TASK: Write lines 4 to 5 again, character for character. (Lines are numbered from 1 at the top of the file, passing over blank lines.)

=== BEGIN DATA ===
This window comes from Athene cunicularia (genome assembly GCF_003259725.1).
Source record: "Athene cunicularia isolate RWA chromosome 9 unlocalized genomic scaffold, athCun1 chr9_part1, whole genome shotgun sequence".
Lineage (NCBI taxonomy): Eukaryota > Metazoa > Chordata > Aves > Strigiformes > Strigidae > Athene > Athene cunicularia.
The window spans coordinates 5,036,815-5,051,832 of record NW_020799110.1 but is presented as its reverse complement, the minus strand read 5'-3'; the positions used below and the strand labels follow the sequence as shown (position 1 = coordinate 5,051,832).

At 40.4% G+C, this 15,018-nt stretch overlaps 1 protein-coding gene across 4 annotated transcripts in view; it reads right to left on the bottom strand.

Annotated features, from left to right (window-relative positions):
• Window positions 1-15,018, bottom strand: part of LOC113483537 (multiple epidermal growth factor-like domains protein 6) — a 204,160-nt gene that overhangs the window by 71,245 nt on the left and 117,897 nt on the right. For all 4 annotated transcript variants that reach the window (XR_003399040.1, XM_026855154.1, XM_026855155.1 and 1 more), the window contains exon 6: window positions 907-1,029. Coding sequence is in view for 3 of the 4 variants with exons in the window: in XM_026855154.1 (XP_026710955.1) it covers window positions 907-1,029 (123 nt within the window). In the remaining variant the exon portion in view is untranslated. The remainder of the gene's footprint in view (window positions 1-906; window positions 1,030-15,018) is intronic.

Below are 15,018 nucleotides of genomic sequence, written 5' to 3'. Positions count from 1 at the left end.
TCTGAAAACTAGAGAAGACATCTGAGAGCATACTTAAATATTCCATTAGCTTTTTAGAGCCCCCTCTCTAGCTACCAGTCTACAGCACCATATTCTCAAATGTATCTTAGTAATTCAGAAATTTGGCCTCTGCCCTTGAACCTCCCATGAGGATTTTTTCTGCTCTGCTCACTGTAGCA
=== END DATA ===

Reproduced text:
The window spans coordinates 5,036,815-5,051,832 of record NW_020799110.1 but is presented as its reverse complement, the minus strand read 5'-3'; the positions used below and the strand labels follow the sequence as shown (position 1 = coordinate 5,051,832).

At 40.4% G+C, this 15,018-nt stretch overlaps 1 protein-coding gene across 4 annotated transcripts in view; it reads right to left on the bottom strand.